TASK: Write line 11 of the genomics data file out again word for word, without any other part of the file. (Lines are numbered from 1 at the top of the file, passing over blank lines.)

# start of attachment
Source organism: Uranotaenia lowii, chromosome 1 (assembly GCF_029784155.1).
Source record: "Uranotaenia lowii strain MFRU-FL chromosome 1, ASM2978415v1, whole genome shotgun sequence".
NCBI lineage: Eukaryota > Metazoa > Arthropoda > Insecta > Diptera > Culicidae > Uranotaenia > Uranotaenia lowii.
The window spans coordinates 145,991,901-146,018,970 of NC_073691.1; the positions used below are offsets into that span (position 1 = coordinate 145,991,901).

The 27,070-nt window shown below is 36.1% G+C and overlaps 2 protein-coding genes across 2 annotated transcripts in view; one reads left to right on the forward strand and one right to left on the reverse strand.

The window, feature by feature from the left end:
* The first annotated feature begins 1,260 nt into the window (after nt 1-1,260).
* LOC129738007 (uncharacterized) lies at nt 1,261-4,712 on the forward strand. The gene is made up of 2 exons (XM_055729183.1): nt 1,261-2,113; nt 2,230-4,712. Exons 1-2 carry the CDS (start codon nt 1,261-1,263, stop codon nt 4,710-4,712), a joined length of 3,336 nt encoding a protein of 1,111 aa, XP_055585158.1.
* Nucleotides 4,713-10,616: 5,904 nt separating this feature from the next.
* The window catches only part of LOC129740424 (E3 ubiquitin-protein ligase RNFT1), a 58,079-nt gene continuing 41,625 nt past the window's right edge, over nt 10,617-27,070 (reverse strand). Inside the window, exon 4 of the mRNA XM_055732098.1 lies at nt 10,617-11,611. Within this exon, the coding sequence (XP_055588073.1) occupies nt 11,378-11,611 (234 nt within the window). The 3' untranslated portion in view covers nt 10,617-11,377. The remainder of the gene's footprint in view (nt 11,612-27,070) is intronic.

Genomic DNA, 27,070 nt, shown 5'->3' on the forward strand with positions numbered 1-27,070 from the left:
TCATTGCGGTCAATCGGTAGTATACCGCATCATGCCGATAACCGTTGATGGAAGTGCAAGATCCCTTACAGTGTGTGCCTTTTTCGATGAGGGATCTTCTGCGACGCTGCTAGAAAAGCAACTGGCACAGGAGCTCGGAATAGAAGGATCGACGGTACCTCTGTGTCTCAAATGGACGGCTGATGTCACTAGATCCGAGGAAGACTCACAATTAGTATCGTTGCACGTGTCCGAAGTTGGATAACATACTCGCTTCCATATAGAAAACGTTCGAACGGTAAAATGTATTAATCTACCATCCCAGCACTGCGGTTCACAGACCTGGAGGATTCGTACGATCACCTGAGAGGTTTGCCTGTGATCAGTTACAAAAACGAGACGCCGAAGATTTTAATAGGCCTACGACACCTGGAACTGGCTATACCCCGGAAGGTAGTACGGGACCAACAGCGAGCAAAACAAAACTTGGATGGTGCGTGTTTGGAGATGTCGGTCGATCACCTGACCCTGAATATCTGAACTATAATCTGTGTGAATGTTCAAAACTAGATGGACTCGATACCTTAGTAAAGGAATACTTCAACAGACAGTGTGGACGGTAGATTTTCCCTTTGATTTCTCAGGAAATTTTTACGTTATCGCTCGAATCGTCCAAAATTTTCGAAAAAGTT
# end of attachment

Genomic DNA, 27,070 nt, shown 5'->3' on the forward strand with positions numbered 1-27,070 from the left: